The recent controversy around anti-trans bathroom bills provides a case in point. The headline of a piece in The Daily Beast (3/17/16) proclaimed,Trans Teen: Suicide Rates Rise When Bathroom Access is Restricted,” sourcing a young trans activist who testified to a Tennessee legislative subcommittee that their attempt to bar students’ access to gender-appropriate bathrooms would “exponentially” increase suicides among trans youth. In the quest to tie suicide to restrict bathroom access policies, activists have been aided by some research of dubious scientific quality, such as a study described in the Feb. 2016 issue of The Journal of Homosexuality, which claimed to find a “relationship” between suicidality and transgender college students’ access to campus bathrooms and housing.

To be clear, anti-LGBT bias and discrimination in any form has the potential to cause real damage to the psychological well-being of LGBT people, and thus the potential to increase suicide risk. But exposure to hate and discrimination does not lead to suicide in any mechanistic or universal way, and suggesting that it does misinforms and increases risk among vulnerable people.

What happens when people repeatedly read about suicides being connected to a certain event or set of circumstances?

Repeatedly reading or hearing about suicides that occur in response to hate-driven events feeds the belief that these events cause suicide and heighten risk for all exposed. This sends a distorted message about suicide causation that ignores the role of personal resilience, psychological health, and interpersonal and community support as protective factors against suicide, even in the presence of distressing life events.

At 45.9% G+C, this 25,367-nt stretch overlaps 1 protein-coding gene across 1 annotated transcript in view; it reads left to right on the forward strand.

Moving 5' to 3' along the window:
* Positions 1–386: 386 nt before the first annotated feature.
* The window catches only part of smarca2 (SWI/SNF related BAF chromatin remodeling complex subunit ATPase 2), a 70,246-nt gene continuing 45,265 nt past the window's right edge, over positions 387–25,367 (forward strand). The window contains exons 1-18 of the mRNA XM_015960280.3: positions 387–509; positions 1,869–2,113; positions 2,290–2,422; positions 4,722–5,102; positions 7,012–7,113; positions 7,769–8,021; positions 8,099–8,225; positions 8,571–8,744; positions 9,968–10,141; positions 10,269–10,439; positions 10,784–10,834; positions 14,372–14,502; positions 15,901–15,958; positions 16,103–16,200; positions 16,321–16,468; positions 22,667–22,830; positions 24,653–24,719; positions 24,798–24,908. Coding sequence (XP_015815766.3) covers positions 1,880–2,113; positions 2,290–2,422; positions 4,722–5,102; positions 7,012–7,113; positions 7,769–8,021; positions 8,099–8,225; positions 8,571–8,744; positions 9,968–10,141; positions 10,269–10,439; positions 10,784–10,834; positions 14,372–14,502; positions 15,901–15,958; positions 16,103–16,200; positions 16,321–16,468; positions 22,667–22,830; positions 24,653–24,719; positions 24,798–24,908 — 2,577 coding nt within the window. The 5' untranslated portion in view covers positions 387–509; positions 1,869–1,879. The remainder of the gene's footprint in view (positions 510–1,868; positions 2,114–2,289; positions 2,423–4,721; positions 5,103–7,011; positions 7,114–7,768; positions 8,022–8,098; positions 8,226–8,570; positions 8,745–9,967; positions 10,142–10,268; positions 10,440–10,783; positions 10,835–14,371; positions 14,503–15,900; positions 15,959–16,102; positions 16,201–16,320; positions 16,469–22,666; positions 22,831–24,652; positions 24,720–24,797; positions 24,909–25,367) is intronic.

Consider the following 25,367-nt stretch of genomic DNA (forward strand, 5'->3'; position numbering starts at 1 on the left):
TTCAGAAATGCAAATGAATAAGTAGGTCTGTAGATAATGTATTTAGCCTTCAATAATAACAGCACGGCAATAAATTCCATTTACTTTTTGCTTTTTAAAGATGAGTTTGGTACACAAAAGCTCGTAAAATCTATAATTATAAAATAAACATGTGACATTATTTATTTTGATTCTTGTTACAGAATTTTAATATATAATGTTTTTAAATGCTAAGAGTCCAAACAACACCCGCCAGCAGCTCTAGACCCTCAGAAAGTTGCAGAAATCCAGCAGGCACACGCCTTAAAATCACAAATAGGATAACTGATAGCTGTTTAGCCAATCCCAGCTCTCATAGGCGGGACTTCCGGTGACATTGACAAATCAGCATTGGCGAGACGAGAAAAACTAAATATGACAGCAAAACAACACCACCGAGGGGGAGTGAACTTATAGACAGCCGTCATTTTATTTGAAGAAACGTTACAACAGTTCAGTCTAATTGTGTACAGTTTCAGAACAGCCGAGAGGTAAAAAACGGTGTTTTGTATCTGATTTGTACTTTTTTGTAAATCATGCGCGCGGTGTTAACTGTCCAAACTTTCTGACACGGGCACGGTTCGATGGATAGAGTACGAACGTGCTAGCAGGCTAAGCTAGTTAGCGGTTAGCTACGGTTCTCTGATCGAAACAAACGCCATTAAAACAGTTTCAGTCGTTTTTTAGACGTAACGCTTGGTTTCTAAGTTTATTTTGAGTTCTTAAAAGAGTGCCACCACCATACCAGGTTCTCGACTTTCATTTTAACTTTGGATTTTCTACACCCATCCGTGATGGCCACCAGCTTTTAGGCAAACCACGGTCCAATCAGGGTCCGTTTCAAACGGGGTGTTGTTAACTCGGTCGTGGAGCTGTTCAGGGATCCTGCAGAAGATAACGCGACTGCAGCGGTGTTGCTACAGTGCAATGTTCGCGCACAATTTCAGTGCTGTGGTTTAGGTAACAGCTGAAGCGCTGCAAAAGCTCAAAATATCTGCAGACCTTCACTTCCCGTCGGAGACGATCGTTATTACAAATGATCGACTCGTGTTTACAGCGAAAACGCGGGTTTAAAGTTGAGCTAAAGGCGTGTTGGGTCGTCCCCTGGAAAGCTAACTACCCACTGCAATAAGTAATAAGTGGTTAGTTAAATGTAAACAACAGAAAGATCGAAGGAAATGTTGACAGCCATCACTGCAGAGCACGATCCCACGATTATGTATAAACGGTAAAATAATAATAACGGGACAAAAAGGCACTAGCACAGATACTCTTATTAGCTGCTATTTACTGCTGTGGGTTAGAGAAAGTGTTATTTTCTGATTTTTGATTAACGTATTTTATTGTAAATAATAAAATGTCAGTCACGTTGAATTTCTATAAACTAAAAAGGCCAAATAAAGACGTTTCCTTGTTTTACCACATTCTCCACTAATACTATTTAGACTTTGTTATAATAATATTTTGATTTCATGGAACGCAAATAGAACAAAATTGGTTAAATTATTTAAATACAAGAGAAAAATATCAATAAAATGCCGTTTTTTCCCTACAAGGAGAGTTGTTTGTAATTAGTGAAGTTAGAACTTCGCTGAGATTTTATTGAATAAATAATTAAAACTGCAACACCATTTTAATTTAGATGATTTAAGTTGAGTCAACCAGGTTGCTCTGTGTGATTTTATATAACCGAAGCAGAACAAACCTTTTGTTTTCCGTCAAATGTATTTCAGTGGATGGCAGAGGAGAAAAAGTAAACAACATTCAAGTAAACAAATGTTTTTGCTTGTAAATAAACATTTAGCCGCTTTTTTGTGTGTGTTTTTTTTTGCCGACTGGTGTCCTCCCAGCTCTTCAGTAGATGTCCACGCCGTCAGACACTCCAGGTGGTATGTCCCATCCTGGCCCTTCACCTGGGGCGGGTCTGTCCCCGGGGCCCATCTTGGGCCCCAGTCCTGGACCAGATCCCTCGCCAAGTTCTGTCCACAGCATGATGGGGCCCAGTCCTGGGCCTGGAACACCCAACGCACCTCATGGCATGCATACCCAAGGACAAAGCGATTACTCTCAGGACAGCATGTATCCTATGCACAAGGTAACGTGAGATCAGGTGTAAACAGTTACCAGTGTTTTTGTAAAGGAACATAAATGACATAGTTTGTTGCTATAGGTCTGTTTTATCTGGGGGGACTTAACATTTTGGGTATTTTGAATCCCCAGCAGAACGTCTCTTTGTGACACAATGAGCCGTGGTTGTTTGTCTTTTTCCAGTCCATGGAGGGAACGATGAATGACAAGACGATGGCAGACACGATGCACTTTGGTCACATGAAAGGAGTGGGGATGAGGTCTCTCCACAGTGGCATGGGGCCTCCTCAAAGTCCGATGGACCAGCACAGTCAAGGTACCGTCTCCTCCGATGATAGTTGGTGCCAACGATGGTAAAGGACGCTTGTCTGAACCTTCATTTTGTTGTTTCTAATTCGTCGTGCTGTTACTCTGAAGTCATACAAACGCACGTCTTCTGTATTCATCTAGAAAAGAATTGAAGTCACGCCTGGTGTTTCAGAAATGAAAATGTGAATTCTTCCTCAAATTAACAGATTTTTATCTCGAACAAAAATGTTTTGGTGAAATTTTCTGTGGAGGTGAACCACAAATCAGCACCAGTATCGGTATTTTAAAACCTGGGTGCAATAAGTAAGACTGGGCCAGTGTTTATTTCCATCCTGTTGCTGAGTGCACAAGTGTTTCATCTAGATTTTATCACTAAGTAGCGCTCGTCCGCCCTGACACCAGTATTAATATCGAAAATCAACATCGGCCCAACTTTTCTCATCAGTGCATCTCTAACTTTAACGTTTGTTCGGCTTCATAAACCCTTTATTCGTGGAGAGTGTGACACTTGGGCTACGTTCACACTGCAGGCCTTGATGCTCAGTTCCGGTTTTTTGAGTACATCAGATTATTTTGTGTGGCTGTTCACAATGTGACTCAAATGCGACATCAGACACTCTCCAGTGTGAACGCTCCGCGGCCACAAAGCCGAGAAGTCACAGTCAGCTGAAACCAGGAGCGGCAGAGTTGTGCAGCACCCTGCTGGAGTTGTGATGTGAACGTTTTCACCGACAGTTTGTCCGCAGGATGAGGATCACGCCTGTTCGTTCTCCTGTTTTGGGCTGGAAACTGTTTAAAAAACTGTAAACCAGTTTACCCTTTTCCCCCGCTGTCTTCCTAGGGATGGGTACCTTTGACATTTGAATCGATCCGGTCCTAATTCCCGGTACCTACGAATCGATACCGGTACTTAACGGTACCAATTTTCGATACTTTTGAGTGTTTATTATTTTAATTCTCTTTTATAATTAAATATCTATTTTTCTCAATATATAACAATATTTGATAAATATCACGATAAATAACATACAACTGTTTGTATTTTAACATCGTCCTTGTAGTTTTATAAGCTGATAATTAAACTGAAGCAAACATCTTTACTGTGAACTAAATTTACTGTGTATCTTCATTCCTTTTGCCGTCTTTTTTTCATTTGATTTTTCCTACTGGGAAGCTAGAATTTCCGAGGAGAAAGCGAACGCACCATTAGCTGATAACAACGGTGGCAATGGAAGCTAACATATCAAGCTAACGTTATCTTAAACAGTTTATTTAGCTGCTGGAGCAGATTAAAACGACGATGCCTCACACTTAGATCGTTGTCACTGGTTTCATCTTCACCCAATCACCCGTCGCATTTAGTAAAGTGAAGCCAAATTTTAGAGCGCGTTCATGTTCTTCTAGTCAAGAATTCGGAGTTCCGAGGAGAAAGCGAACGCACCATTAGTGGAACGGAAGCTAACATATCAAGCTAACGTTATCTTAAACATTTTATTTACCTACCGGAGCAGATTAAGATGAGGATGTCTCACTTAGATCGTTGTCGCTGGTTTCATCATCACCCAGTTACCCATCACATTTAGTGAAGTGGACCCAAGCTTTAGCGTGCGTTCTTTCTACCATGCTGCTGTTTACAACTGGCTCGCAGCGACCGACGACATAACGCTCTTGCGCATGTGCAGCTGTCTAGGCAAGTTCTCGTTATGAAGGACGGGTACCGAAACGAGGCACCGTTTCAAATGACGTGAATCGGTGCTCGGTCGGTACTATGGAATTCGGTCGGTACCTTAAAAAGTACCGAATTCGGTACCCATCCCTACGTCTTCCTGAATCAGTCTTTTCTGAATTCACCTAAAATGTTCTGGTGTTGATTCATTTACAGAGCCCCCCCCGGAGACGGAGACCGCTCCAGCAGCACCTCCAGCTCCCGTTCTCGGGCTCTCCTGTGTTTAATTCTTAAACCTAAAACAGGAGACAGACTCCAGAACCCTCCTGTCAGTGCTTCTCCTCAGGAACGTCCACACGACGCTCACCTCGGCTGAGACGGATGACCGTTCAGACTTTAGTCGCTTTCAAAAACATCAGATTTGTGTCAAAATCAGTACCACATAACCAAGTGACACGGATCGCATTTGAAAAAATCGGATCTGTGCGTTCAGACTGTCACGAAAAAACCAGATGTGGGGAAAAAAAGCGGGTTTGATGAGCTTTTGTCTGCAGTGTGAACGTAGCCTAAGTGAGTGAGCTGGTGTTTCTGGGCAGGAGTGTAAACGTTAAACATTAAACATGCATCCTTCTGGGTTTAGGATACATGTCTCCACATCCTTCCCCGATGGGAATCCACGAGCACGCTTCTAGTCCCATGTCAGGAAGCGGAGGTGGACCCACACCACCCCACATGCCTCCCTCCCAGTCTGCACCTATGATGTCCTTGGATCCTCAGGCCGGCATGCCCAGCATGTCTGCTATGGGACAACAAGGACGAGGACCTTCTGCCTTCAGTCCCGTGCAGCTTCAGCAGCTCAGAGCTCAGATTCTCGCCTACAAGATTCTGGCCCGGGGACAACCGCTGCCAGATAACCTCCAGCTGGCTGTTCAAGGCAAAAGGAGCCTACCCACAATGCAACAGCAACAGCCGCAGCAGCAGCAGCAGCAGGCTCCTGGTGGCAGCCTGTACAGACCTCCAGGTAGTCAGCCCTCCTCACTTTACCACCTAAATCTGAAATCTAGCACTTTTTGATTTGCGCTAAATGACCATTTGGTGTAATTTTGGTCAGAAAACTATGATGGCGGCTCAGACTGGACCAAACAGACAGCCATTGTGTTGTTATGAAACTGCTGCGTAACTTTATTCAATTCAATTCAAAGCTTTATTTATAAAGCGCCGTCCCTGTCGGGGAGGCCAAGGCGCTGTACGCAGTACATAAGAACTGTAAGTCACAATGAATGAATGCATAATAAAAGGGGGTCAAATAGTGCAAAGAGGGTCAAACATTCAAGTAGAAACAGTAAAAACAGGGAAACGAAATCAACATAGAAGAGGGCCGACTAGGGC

A minority of people, however, may be struggling with a mental health condition and circumstances that foster identification with those who have died by suicide and fuel a desire to emulate their behavior. These are the people we worry about when we caution reporters to not to romanticize suicidal behavior, exaggerate its frequency, or attribute it solely to and events or set of circumstances that potentially affect a large segment of the population.


How does context impact how we should consider specific suicide stories? I’m thinking, for example, of Chelsea Manning’s suicide attempt, or a recent story about a trans youth in a Maine detention center who committed suicide.

Suicide is fundamentally an act of desperation, an urgent attempt to escape from pain that can’t be tolerated. There are certainly cases in which LGBT people experience such feelings and become suicidal. And sometimes, circumstances directly related to being LGBT contribute in a significant way to desperation and despair.

We need to be especially careful not to assume that we know what underlies suicidal behavior in anyone without credible first-hand information, so I believe restraint is needed with respect to individual cases such as Chelsea Manning’s. In such cases, the best approach is to be empathetic about the circumstances while not implying they completely explain the behavior.

What’s your best advice to those who are concerned about protecting people who might be targeted with stigma and discrimination, particularly given the surge of hateful acts that seem to have been prompted (or emboldened) by Trump’s election?

I think first, it’s important to give voice to the fear, anxiety, and vulnerability so many of us are feeling in the wake of the election. But rather than focusing so much on negative outcomes, we need to be holding up more examples of people who are resilient in the face of such feelings, reaching out to those who are struggling, or taking positive steps to counter stigma and discrimination, or going beyond their own depression and despair.

We also need to redouble our efforts to ensure our media communications are safe and accurate. All stories that touch on suicide should be carefully checked against the guidelines found in Talking About Suicide in LGBT Populations and the National Suicide Prevention Lifeline’s Recommendations for Reporting on Suicide. Whenever possible, sources should include suicide experts.

This interview has been lightly edited and condensed for clarity.